We know CFL bulbs are world-changingly efficient, producing the same level of light as their incandescent parents while using a quarter of the energy. But they're still a relatively new device, and few long-term studies have been carried out on them. One of the most recent, a new report from a team at Stony Brook, suggests CFLs might cause damage to skin by releasing UV rays.
Lithium-ion batteries work by stacking active ingredients in layers. In your laptop and phone, the layers are stacked into a block, but a new process could make that seem quaint: spray-paint the necessary layers onto any surface like paint, to make an instant battery anywhere.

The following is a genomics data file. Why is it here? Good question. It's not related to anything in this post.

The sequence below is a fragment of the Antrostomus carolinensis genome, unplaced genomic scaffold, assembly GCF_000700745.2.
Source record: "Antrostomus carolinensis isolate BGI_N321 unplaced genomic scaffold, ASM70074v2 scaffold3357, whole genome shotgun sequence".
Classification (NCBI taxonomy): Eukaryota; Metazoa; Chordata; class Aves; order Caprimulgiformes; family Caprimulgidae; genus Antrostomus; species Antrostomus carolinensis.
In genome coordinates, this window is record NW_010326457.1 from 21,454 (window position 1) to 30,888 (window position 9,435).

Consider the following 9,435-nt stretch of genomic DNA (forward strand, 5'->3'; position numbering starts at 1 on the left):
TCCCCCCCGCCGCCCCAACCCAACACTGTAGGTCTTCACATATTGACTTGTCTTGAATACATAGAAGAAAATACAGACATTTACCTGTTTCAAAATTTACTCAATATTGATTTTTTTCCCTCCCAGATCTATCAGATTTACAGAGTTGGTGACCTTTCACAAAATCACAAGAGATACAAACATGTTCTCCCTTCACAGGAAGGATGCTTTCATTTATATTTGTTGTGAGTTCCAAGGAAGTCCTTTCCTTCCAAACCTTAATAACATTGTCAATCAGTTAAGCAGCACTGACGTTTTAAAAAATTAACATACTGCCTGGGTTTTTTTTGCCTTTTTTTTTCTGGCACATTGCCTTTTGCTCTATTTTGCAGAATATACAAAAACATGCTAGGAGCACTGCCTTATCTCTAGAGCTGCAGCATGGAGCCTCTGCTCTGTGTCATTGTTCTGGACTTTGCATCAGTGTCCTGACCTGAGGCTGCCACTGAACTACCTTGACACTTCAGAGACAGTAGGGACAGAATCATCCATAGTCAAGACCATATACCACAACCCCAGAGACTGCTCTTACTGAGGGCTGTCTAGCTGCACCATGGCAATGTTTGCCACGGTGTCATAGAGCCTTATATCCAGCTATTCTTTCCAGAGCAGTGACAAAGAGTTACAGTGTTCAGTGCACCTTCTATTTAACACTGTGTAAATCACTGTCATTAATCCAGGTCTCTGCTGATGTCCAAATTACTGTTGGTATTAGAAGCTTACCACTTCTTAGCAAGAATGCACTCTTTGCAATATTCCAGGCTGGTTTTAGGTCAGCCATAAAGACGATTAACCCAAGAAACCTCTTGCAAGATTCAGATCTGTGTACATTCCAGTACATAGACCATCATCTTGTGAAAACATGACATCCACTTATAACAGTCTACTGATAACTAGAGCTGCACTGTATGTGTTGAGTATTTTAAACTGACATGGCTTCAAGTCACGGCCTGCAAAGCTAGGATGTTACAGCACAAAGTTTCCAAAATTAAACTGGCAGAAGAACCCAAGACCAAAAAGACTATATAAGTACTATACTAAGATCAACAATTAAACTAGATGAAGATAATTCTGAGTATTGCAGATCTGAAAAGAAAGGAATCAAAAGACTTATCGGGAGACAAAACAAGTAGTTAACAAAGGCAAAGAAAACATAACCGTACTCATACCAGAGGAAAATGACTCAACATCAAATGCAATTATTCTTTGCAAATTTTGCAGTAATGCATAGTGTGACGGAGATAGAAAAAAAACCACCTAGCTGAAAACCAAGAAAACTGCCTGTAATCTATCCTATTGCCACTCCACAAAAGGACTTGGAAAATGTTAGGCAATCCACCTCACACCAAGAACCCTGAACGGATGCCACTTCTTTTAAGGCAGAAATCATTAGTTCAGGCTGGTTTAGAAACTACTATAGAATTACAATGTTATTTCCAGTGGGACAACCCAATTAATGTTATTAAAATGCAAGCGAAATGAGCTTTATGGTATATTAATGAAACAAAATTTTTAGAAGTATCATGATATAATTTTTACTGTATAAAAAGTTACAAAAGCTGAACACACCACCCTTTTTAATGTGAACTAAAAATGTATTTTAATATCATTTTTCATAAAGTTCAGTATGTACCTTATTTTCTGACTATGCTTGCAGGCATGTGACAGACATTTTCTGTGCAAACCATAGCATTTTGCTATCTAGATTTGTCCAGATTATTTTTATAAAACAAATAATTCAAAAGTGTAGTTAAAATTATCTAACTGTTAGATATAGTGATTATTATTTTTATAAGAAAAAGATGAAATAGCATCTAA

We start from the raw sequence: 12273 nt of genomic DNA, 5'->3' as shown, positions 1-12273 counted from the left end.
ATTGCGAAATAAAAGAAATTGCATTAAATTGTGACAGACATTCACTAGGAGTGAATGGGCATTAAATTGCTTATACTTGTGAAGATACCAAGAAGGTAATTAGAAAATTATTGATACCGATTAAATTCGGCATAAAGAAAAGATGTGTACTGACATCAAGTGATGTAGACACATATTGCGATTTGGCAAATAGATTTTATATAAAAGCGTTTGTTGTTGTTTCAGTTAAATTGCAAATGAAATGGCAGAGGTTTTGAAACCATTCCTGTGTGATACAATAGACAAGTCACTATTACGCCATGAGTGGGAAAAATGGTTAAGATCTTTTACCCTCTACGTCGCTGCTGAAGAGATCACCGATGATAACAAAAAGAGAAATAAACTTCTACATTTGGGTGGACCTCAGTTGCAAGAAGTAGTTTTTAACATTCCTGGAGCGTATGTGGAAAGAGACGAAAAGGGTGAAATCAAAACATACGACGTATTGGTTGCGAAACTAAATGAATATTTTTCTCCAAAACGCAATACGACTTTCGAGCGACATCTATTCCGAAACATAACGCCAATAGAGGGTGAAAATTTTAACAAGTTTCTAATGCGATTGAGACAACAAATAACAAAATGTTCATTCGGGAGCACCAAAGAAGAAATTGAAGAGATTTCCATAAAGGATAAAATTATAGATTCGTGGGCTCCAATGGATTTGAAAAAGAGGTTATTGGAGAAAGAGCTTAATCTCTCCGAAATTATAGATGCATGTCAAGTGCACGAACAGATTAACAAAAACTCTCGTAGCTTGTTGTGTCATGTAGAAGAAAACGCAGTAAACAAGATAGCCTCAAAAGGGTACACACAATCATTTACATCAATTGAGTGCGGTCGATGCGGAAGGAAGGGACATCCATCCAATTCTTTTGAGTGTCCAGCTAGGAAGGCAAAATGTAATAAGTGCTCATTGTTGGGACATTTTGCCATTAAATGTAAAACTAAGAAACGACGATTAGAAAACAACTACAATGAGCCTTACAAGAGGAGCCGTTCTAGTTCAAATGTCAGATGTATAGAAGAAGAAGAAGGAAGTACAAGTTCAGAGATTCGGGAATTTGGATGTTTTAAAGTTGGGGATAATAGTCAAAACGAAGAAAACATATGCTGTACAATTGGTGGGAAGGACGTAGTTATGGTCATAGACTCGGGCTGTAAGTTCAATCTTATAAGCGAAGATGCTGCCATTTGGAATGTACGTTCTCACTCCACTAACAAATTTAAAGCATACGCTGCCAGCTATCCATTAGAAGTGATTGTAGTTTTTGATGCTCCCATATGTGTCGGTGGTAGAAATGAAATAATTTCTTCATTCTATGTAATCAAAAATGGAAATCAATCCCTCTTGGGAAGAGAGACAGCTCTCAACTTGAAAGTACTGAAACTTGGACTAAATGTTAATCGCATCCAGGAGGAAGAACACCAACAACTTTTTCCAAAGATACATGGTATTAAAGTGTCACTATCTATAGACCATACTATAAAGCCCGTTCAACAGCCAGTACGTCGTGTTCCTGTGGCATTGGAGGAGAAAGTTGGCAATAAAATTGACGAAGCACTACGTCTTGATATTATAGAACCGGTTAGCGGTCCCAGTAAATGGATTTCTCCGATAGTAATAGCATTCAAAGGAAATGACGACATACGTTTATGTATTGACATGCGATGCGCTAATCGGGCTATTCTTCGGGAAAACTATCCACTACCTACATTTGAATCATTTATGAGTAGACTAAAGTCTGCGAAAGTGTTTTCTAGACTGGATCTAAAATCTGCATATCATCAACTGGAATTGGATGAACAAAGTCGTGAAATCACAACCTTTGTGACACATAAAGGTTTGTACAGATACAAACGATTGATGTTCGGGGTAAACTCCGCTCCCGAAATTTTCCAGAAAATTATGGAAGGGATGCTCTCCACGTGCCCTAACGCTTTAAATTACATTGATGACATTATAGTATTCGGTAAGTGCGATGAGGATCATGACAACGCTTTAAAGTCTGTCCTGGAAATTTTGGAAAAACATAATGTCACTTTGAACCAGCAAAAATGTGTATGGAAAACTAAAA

The Energy and Design Research Lab at The Cooper Union, an arts and engineering college in New York City, is probably best known for the Cooper Cooler, which in 1992 became the fastest machine to chill beer, wine, and other beverages: three minutes, from room temperature to frosty cold. It's every college student's dream. And that makes sense, because as it turns out, it was created by students.
Two decades later, the lab's breakout success has positioned it at the center of innovation in a small but important commercial sector—how to make things very cold, very quickly. So what comes next?